E-Mail Bag Overflows After Mickelson Story
As you probably know by now, Mickelson and Titleist mutually agreed last week to end his $4 million-per-year deal 16 months early after a reported renegotiation attempt failed. Early this week, Mickelson signed a greater-than-five-year deal with Callaway Golf, presumably for more than he was getting from Titleist. Mickelson has some of the Callaway gear in his new Callaway bag for this weeks Bell Canadian Open.
I get e-mails after almost every opinion column, some agreeing, others critical. But the volume of this mail, responding only to a couple of straightforward news stories, was off the charts. I stopped counting at 400.
Here are some samples (some were signed, others werent):
Do people really buy product based on what a pro says? Come on! He had a deal with one company he touted as the best, wanted a better deal even though he had signed a contract, walked away from that sponsor 16 months early, and now, a week later he says use this new product, its the best.honest!
There were plenty of others who disposed of the issue by doubting the real value of endorsements, but even more who hewed to the idea of the sanctity of a contract.
I guess Phil thinks he's a pro basketball or football player now. Titleist carried his sorry tail when he was playing up and down for three years, probably never missing a payment, and now that hes playing great and [just when] they can get a return on the $12 million they've already spent, he wants to renegotiate. Boy, what a truly class act Phil turned out to be. All he needs now is tattoos from head to toe to make the transition complete. ' Terry from Texas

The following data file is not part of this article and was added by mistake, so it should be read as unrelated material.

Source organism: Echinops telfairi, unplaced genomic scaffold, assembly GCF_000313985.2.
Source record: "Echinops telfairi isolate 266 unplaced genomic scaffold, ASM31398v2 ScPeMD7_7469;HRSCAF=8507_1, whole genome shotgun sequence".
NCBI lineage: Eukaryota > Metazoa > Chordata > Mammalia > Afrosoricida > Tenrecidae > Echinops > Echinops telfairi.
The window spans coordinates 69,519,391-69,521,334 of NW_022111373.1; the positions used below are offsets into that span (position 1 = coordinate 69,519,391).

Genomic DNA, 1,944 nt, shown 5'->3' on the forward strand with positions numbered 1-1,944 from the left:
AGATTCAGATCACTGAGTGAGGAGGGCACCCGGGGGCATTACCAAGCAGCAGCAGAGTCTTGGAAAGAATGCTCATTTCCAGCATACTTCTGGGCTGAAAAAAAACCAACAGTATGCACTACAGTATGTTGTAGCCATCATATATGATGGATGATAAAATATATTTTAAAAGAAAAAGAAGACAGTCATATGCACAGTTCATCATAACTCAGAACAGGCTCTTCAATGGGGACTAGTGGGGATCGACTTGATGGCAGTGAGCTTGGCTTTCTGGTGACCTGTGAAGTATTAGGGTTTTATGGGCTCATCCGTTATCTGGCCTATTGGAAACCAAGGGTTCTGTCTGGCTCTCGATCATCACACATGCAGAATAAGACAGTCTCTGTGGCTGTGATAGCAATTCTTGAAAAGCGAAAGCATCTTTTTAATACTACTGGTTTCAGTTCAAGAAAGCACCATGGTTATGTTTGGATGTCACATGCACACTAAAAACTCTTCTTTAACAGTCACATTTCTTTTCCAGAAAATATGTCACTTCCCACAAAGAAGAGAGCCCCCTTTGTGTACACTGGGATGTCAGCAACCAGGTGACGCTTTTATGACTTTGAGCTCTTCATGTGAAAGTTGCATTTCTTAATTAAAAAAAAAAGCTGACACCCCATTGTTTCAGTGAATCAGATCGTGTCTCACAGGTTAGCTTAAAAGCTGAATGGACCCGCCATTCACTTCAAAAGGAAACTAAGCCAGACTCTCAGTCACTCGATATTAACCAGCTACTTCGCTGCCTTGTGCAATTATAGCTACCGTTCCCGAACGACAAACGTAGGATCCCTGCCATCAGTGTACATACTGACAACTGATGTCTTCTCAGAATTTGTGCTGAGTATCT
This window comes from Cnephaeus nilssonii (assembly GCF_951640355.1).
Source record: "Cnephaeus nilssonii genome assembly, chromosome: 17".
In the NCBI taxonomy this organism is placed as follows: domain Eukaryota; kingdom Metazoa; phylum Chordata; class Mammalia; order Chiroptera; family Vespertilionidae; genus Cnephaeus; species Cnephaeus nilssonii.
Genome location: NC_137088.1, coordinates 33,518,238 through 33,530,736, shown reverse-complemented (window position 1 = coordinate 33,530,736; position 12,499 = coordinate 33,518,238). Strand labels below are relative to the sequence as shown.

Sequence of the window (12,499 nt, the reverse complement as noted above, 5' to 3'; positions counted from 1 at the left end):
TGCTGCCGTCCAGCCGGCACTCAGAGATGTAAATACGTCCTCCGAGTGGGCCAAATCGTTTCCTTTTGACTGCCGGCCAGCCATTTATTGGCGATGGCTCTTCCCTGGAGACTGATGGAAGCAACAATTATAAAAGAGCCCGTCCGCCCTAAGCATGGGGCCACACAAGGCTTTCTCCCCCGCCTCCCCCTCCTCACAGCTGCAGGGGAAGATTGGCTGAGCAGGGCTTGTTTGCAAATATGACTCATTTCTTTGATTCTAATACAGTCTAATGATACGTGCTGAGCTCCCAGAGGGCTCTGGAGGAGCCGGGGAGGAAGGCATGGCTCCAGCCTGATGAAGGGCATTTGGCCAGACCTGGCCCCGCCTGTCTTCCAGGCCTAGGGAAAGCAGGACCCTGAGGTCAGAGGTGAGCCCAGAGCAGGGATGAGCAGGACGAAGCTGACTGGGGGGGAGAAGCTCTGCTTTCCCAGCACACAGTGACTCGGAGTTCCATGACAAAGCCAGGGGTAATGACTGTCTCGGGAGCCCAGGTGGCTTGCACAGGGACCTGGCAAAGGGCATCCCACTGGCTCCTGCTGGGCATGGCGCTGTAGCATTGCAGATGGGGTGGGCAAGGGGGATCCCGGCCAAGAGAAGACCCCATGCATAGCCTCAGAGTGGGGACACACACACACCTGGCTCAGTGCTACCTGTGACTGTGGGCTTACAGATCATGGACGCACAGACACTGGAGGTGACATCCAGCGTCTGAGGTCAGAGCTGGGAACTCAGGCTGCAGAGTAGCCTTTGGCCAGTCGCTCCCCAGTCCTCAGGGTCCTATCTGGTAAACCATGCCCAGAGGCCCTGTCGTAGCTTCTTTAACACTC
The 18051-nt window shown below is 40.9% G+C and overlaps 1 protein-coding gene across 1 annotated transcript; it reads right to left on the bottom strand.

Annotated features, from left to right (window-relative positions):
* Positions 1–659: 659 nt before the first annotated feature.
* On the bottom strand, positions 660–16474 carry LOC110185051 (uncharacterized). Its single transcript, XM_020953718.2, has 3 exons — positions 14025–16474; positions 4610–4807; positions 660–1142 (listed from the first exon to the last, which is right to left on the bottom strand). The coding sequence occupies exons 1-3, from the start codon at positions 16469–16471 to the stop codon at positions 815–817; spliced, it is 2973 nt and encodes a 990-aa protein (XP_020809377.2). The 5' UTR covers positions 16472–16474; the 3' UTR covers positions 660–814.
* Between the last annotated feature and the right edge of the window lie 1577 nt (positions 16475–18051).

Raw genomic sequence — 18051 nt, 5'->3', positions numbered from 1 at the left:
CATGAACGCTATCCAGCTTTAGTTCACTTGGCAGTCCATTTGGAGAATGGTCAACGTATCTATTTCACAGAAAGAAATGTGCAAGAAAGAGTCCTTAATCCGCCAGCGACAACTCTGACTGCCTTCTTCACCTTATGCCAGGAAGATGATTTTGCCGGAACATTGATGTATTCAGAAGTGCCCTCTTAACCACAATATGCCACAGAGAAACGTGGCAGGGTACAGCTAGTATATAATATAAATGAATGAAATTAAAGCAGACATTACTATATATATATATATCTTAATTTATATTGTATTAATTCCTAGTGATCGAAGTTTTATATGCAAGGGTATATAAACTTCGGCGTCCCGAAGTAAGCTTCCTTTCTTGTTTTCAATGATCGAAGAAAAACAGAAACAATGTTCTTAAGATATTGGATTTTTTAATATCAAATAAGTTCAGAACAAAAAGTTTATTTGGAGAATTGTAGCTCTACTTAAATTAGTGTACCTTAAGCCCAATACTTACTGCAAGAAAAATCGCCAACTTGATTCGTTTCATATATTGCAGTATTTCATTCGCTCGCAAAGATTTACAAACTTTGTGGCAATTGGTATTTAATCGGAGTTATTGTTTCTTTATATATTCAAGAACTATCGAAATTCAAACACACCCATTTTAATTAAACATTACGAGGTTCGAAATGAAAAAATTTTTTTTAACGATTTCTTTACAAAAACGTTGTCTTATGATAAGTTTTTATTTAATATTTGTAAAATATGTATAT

Not everyone was as harsh as Terry. But there were a lot of echoes of the above.
The very least I would have expected from Phil would be to see his existing contract out; sportsmen are supposed to be role models. Demonstrations of honour, integrity and courage are what the world needs from its role models, not greed, greed and more greed. ' Justin Henzie
Just thought golf was maybe still above some of the contract shenanigans we see in other pro sports, with players holding out and wanting to renegotiate because of one good year. A contract is a contract. I wonder what Phil would have done if Titleist wanted to renegotiate his contract because of his poor play last year? Also, why change your equipment when playing so well? He's playing with fire.
Most fans of the sport are not impressed with athletes who demand renegotiation of their contracts on the basis of one good year. Did Titleist demand to renegotiate when Phil had a non-winning year in 2003? He should have seen his contract through. Also, Phil has played the best golf of his life with Titleist equipment. How many players have switched equipment, only to falter badly after doing so? Now, next year when Phil comes up short in a few events, everyone (including him) will be wondering if the equipment or balls had something to do with it. From the gallery, it just doesn't seem like this was the right time to do this. ' Dave Jarvis, Syracuse, N.Y.